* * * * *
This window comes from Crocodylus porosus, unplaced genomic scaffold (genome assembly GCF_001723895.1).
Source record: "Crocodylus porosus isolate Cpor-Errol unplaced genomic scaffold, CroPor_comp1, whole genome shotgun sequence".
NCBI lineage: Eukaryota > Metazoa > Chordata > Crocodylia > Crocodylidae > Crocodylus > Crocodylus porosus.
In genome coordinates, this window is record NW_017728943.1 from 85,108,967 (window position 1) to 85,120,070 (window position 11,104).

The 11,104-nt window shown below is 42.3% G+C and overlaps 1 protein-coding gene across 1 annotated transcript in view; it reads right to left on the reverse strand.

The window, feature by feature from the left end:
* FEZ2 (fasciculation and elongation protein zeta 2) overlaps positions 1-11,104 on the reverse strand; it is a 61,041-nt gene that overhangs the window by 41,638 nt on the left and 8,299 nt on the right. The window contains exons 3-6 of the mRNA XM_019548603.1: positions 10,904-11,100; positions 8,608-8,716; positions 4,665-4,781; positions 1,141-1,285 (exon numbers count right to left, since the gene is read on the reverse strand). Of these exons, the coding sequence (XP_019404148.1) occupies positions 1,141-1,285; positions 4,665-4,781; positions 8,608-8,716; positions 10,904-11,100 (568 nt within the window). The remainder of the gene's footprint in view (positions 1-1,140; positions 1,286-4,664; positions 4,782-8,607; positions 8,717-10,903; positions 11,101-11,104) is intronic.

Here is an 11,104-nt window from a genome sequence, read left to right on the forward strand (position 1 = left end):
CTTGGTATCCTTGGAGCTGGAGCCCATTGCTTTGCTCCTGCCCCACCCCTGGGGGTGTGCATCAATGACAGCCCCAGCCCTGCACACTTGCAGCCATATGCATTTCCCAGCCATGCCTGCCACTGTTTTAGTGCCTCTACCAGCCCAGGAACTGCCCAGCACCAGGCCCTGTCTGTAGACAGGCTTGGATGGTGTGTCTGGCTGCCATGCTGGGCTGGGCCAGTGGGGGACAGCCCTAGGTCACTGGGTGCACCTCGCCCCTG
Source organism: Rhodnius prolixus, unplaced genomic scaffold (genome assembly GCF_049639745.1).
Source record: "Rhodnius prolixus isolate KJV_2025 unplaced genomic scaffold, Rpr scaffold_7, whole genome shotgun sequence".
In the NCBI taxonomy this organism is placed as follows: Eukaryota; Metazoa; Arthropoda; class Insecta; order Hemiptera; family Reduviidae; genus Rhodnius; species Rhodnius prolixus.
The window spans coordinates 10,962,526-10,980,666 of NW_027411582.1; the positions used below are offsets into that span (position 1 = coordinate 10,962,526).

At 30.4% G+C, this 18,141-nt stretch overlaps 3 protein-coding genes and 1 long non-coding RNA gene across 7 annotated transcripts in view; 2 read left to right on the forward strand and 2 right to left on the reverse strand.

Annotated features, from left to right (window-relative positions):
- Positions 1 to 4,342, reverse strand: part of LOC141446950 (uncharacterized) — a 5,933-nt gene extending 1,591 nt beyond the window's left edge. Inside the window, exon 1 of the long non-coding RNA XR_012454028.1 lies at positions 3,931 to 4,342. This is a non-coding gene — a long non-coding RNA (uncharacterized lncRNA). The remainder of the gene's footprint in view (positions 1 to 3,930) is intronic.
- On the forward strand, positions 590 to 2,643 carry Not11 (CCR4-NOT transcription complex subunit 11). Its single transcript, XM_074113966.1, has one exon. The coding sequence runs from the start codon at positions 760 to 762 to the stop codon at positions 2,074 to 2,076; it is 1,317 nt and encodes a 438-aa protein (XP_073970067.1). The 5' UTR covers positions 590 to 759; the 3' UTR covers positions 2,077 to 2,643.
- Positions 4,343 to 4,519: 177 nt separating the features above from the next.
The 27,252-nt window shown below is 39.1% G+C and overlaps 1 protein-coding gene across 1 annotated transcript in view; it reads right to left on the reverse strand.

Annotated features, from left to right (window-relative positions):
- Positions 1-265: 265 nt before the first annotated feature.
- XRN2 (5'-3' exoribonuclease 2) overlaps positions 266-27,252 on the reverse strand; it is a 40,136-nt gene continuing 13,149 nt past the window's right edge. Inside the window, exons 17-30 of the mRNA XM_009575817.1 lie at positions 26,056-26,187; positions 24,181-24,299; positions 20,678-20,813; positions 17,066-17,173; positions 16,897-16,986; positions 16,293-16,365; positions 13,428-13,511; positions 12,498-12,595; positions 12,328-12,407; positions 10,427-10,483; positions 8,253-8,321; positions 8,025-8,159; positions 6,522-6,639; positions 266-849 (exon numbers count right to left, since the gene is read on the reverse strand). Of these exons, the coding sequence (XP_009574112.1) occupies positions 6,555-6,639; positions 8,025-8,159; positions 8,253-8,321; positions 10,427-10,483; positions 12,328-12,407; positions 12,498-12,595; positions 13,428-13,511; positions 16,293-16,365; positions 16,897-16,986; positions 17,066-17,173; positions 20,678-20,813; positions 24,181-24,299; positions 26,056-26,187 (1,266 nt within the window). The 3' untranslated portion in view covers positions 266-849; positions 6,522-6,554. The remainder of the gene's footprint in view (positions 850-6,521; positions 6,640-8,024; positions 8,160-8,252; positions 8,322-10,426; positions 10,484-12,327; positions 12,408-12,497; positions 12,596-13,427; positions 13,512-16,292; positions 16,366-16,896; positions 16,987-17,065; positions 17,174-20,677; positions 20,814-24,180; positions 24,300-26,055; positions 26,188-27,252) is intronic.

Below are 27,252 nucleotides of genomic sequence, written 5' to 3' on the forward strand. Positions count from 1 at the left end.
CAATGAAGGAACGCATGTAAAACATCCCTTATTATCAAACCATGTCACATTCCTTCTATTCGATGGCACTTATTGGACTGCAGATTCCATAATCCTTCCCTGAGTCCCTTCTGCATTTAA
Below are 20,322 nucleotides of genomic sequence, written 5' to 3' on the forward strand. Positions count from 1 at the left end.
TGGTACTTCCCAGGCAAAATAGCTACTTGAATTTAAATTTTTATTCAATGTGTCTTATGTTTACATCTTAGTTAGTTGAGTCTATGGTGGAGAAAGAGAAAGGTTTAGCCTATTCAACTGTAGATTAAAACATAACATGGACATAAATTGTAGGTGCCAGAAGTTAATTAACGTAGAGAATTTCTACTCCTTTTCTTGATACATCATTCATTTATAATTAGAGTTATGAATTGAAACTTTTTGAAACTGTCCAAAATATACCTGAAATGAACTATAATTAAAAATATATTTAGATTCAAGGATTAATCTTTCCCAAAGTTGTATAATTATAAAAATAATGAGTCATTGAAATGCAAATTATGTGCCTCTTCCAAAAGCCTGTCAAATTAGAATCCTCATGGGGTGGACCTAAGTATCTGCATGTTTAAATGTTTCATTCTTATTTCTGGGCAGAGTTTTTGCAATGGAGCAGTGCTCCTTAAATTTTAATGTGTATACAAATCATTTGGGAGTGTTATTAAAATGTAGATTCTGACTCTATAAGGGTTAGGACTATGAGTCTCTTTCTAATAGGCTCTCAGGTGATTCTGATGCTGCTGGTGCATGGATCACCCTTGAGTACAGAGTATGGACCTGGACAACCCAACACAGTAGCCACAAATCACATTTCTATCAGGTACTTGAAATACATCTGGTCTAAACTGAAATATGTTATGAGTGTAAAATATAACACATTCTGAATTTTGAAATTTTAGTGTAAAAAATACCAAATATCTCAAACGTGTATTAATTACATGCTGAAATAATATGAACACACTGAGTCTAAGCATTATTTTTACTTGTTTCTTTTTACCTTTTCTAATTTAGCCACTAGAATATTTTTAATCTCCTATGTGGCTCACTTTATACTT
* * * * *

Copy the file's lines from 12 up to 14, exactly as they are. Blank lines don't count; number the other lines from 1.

In the NCBI taxonomy this organism is placed as follows: Eukaryota; Metazoa; Arthropoda; class Insecta; order Hemiptera; family Reduviidae; genus Rhodnius; species Rhodnius prolixus.
The window spans coordinates 10,962,526-10,980,666 of NW_027411582.1; the positions used below are offsets into that span (position 1 = coordinate 10,962,526).

At 30.4% G+C, this 18,141-nt stretch overlaps 3 protein-coding genes and 1 long non-coding RNA gene across 7 annotated transcripts in view; 2 read left to right on the forward strand and 2 right to left on the reverse strand.